Personal Wealth Management / Economics
UK GDP Surprises Forecasts, Not Stocks
Stocks have hinted at a resilient UK economy for months.
Editors’ Note: As always, MarketMinder is politically agnostic. We favor no politician nor any party and assess developments for their potential economic and market impact only.
UK GDP grew more than expected in January, and an interesting thing happened: Economists started rethinking all those UK recession forecasts. Not long ago, the Bank of England (BoE) and a host of others saw the UK entering recession late last year and contracting through 2023. Now we know that in addition to eking out a flat Q4, UK GDP grew 0.3% m/m in January—beating expectations for 0.1% and starting the year on a strong note.[i] Seems to us people are starting to catch on to what UK stocks have been signaling for months.
It is tempting to dismiss January’s growth as the product of a few one-off factors. The English Premier League, which took a lengthy break during the World Cup, was back in full swing—boosting all the activity that comes with match attendance and general revelry. The transit strikes that hobbled several industries in December eased up a bit, and falling absenteeism boosted educational output. Some analysts noted that without these one-off contributions, growth would have been flat. Fair enough, but UK monthly GDP has suffered skew from a host of one-offs since the late Queen’s death and funeral pushed some activity from September to October last year. Similarly, December’s drop stemmed partly from the aforementioned Premier League break and labor action. We think the main lesson here is not to get hung up on monthly GDP regardless of whether it is good or bad. Monthly data have too much short-term variability to get a meaningful read-through.
As it does with most of its flagship data series, the Office for National Statistics (ONS) accounts for this by publishing rolling 3-month growth rates—a way of trying to even out the monthly wobbles. From this perspective, the results look a tad less encouraging. Rolling 3-month GDP growth turned negative in August and stayed in the red until flatlining in December and January. So while we appreciate the optimism from those outlets who have erased their recession forecasts, we don’t think it is fair to say the UK has for sure avoided one.
Yet we also don’t think recession is automatic, and if the UK does get one, it is seemingly shaping up to be much milder than most forecasts penciled in initially. Not only is retail trade showing signs of life after inflation bit hard last year, but the services purchasing managers’ index (PMI)—which represents about 80% of UK output—showed continued growth in February. PMIs don’t always track GDP, but the data thus far are out of step with a snowballing economic decline. They seem more consistent with an economy muddling through despite numerous challenges. With loan growth still struggling, a rip-roaring expansion seems unrealistic. But given how low expectations have been, we doubt that matters.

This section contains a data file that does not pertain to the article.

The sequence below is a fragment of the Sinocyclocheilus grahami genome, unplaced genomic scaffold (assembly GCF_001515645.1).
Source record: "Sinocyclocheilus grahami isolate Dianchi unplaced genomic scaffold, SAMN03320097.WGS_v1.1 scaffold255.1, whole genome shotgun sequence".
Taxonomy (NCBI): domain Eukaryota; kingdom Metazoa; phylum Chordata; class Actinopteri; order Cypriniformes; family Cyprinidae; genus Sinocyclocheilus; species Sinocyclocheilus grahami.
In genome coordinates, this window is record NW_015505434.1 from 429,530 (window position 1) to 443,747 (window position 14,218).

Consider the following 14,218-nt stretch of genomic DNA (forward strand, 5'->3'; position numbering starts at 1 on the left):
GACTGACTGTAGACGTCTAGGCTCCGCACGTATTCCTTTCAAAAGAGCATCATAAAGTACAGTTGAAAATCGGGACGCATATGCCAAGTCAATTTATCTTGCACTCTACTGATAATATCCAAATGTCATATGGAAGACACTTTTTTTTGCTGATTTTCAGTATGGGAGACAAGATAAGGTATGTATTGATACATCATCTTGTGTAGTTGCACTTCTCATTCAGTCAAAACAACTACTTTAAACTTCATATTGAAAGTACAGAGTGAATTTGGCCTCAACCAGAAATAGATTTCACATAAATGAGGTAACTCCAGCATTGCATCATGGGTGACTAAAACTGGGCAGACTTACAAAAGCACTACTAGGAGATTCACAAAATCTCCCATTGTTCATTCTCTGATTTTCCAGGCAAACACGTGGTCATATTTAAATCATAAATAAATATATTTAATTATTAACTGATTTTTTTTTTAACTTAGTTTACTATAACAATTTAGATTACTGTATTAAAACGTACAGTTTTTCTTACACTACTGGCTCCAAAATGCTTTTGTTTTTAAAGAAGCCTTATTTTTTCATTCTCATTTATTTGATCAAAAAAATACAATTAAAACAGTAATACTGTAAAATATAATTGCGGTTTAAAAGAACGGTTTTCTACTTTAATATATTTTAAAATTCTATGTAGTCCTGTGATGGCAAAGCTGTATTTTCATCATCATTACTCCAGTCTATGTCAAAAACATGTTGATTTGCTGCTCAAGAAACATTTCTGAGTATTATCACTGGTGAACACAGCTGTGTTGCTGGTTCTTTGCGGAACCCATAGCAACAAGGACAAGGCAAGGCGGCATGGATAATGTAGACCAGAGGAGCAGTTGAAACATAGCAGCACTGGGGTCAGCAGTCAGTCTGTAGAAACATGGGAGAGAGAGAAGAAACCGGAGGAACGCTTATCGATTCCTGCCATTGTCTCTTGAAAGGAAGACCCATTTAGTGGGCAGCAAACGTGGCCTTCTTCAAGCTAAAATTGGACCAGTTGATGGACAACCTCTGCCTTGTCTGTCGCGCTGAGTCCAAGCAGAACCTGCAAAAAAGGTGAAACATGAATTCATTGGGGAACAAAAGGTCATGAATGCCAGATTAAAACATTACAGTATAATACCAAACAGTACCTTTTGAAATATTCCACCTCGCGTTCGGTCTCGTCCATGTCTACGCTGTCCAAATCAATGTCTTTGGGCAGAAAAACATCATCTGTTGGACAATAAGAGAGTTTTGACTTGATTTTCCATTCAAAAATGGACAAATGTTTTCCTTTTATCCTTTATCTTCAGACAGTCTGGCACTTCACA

As ever, stocks saw all of this first. In pounds—avoiding skew from the strong dollar—the MSCI UK Investible Market Index (IMI) passed its 2022 peak several weeks ago, making Britain one of the first countries to reach new bull market highs. While down a smidge since mid-February, its move since then is in line with global stocks, indicating it is riding broader global trends and not pricing in renewed, outsized local weakness. In our view, this illustrates a timeless point: When markets are saying one thing and headlines are saying another, trusting the market is usually the right move.
Inevitably, the conversation about UK GDP will soon turn political, as Chancellor of the Exchequer Jeremy Hunt is set to deliver the Spring Budget next week. Most briefing from 11 Downing Street has set investors’ expectations for more so-called “austerity” to rein in the deficit. But a lot of that stemmed from prior economic forecasts that based lackluster tax revenue projections on a rather grim 2023 economy. Now there is mounting talk—indeed pressure—for the government to take advantage of faster-than-expected growth with tax cuts. Some are calling for Hunt to cancel the corporate tax hike that is scheduled to take effect in April. Others want the tax bands to rise with inflation after having been frozen last year, undoing the inflation-induced stealth tax hike. And there are also mounting calls for the government to extend its subsidies for household energy bills so that costs don’t jump in April. It wouldn’t surprise us if all the suddenly rosy economic forecasts played into this—perhaps an effort to convince Hunt he has wiggle room to lighten the tax load.
We will keep an eye on that situation, as always, and cover meaningful developments as needed. But in the meantime, while tax cuts might help sentiment somewhat, we don’t think they are necessary to stimulate the economy or stave off recession. Households have already shown a remarkable ability to tough it out even with the stealth hikes, and January’s data are more evidence of that. On the business front, the higher corporate tax rates will still be lower than headline rates throughout the 20th and early 21st centuries. If the UK could grow and invest in that environment, we reckon it can do so now.
[i] Source: FactSet, as of 3/10/2023.
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